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The essay reprinted in this booklet was originally published as “Anarchism,” in the October 13, 1901 edition of the Anarchist movement newspaper FREE SOCIETY (ed. Abe Isaak). I’ve retitled it because that’s a boring title for an essay about Anarchism in an Anarchist newspaper, or in an Anarchist pamphlet series.
But the content is anything but: A startling, provocative, and moving statement of de Cleyre’s emerging re-conception of anarchy herself as “an Anarchist, simply, without economic label attached,” — and of anarchy as a pluralistic process of social experimentation and self-exploration, — the essay has been retitled with two of the most striking phrases appearing in the text, speaking of the freedom “to try. . .” and of the anarchic, un-ruly self as a bottomless depth of “all strange sensations.”
“I have now presented the rough skeleton of four different economic schemes entertained by Anarchists. Remember that the point of agreement in all is: no compulsion. Those who favor one method have no intention of forcing it upon those who favor another, so long as equal tolerance is exercised toward themselves. . . . For myself, I believe that all these and many more could be advantageously tried in different localities; I would see the habits of the people express themselves in a free choice in every community; and I am sure that distinct envionments would call out distinct adaptations. My ideal would be a condition in which all natural resources would be forever free to all, and the worker individually able to produce for himself sufficient for all his vital needs, if he so chose, so that he need not govern his working or not working by the times and seasons of his fellows. I think that time may come; but it will only be through the development of the modes of production and the taste of the people. Meanwhile we all cry with one voice for the freedom to try. . . .”
“Are these all the aims of Anarchism? They are just the beginning. They outline what is demanded for the material producer. Immeasurably deeper, immeasurably higher, dips and soars the soul which has come out of its casement of custom and cowardice, and dared to claim its Self. Ah, once to stand unflinchingly on the brink of that dark gulf of passions and desires, once at last to send a bold, straight-driven gaze down into the volcanic Me, once, and in that once forever, to throw off the command to cover and flee from the knowledge of that abyss, — . . . to realize that one is. . . a bottomless, bottomless depth of all strange sensations . . . quakings and shudderings of love that drives to madness and will not be controlled, hungerings and meanings and sobbing that smite upon the inner ear . . . To look down into that, to know the blackness, the midnight, the dead ages in oneself, to feel the jungle and the beast within, . . . — to see, to know, to feel the uttermost, — and then to look at one’s fellow, sitting across from one in the street-car, . . . and to wonder what lies beneath that commonplace exterior — to picture the cavern in him which somewhere far below has a narrow gallery running into your own. . . . Letting oneself go free, go free beyond the bounds of what fear and custom call the ‘possible,’ — this too Anarchism may mean to you, if you dare to apply it so.”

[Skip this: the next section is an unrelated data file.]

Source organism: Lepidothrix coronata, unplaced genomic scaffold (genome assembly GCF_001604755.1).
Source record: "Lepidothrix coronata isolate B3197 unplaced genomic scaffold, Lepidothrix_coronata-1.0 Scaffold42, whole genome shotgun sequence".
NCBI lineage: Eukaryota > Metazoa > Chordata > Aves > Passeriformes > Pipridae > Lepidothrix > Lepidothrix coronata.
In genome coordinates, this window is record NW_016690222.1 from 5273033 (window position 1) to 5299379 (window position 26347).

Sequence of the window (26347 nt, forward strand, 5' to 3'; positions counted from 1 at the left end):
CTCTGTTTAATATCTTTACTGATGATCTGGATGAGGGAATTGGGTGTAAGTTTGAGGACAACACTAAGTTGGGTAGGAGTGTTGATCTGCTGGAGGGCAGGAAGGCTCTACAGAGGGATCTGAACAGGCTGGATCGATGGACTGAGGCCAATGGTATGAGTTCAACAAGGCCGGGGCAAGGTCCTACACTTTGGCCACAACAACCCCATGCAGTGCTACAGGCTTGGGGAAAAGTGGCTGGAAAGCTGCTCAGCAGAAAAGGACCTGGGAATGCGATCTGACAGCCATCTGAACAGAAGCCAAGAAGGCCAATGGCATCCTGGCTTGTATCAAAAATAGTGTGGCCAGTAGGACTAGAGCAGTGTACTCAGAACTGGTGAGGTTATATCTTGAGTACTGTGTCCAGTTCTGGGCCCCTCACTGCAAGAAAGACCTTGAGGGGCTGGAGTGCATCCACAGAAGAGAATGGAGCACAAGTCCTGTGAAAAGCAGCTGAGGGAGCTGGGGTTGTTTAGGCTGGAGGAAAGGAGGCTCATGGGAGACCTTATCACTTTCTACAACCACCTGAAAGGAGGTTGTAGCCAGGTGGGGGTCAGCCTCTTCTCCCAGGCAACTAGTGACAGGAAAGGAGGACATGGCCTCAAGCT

Voltairine de Cleyre (1866-1912) was a popular Anarchist and feminist writer, speaker and activist. Her contemporary and friend Emma Goldman called her “the most gifted and brilliant anarchist woman America ever produced.” She published articles in Liberty, Twentieth Century, Free Society and Mother Earth, and worked closely with libertarian communists, market anarchists, and mutualists within the Philadelphia social anarchist movement, but refused to commit herself to economic blueprints, adopting a pluralistic view of economic arrangements in any future free society.